Hard fight ahead for Bachelet in Chile presidential run-off

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Chile’s presidential favourite Michelle Bachelet faces a run-off against her rival and childhood friend Evelyn Matthei next month.

The left-wing former president, 2006-2010, failed to gain an outright victory in the first round or to win a sufficient majority in Congress.

She remains the strong favourite but whether she will be able to implement an ambitious reform programme is uncertain.

Bachelet’s diverse coalition ranges from the Communist Party to the moderate Christian Democrats.

By Monday morning it seemed her bloc had only definitely clinched the simple majority it needs to pass certain planned reforms, including a hike in corporate taxes, the closing of a business tax loophole and the creation of a state-run pension fund.

The bloc was on the cusp of securing the four-sevenths majority required for education reform, a hot-button issue which has triggered massive protests.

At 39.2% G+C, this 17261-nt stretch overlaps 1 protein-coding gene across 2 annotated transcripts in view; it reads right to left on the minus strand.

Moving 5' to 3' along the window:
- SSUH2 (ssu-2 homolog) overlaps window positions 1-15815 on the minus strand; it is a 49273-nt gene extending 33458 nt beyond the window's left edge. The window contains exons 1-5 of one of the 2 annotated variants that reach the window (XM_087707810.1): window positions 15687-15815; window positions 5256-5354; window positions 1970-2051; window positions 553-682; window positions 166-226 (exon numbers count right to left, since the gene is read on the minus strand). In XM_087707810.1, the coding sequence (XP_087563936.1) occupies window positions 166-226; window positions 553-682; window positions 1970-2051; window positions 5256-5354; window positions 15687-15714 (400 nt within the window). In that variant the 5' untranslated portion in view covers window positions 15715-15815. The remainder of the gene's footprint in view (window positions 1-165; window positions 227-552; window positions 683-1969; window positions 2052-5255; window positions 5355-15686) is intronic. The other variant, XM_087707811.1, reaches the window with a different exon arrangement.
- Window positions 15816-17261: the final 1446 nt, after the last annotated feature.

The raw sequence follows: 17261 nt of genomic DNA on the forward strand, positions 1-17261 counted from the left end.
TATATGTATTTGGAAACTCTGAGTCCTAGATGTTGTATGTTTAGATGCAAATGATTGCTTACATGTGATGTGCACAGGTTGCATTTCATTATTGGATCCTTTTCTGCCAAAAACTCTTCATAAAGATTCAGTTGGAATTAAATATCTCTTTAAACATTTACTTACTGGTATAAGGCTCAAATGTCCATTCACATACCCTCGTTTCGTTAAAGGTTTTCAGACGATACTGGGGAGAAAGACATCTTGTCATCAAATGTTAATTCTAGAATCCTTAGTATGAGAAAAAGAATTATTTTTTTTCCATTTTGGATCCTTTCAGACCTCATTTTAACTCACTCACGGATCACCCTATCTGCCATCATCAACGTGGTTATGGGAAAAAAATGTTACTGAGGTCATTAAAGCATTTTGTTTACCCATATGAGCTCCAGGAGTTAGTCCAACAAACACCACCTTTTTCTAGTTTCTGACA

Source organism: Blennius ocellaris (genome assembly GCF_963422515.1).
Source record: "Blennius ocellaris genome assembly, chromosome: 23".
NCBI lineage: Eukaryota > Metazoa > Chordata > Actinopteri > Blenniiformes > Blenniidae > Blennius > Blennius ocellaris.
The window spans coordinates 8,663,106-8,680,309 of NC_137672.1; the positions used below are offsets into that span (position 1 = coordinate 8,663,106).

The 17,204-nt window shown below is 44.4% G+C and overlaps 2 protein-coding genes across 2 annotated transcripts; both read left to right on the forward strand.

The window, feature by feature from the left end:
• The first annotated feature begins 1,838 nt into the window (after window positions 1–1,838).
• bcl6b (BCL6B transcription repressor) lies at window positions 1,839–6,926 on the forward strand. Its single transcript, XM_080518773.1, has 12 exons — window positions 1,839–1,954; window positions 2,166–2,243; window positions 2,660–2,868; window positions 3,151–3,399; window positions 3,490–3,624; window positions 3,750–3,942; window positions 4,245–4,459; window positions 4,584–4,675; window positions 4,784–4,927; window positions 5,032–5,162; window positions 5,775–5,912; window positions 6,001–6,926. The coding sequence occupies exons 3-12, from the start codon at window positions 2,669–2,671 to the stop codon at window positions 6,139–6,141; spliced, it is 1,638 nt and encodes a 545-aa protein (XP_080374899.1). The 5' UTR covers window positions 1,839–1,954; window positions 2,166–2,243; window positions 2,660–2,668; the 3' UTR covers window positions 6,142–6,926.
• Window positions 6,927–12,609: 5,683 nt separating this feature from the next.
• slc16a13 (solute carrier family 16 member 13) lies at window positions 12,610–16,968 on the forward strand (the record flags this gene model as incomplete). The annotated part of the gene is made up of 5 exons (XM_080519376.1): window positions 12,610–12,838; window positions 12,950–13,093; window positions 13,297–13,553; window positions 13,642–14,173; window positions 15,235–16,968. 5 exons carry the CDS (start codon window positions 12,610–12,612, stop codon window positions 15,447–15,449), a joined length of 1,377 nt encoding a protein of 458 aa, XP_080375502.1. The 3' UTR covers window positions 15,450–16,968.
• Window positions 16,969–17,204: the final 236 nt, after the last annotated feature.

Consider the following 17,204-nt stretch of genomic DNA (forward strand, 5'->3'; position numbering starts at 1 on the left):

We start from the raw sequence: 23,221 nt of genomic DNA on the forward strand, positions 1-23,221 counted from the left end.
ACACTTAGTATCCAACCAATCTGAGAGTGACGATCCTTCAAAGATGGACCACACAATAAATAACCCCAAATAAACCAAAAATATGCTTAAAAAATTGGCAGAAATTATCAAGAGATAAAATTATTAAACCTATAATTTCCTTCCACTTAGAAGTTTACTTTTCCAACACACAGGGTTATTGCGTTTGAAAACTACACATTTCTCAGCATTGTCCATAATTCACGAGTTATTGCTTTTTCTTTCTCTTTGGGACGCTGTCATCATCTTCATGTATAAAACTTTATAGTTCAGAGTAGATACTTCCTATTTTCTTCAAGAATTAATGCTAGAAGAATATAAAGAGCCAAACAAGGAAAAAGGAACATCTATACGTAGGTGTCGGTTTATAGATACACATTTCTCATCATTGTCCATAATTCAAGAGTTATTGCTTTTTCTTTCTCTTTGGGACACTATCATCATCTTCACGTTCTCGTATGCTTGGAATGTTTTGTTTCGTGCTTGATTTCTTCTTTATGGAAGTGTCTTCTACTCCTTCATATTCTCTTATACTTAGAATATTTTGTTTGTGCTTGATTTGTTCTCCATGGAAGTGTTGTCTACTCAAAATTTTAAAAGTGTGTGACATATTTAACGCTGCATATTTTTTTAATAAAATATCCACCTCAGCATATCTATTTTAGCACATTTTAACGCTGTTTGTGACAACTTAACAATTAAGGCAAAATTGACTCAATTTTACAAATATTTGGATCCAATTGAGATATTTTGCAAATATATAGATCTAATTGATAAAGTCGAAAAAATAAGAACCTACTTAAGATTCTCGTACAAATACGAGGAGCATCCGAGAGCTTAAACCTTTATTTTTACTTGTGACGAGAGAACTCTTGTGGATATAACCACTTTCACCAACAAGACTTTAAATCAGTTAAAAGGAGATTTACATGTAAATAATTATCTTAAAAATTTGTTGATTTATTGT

However, her Nueva Mayoria coalition had fallen short of the three-fifths necessary to change the electoral system and the two-thirds needed to strike down the constitution which dates from Augusto Pinochet’s military rule.

“The country has voted in the majority for the proposals we have made for Chile, to make Chile once and for all for everyone. The modern, unified and fair country that we all want,” Bachelet told supporters.

Bachelet took almost 47 percent of the vote – nearly twice the 25 percent share of Evelyn Matthei, a minister in the last centre-right government under President Sebastian Pinera.

The electoral system gives the second-place party an inflated presence in Congress.

“This result will surely be disappointing for Bachelet,” said Peter Siavelis, political science professor at Wake Forest University and the author of a book on Chilean politics.

“Social movements that have spilled onto the streets are demanding reform, yet the limits of the institutional structure of Chile are going to limit her capacity to engage in reform.”

Matthei is thought unlikely to gain enough votes from supporters of the seven eliminated candidates to prevent Bachelet from winning the presidency.

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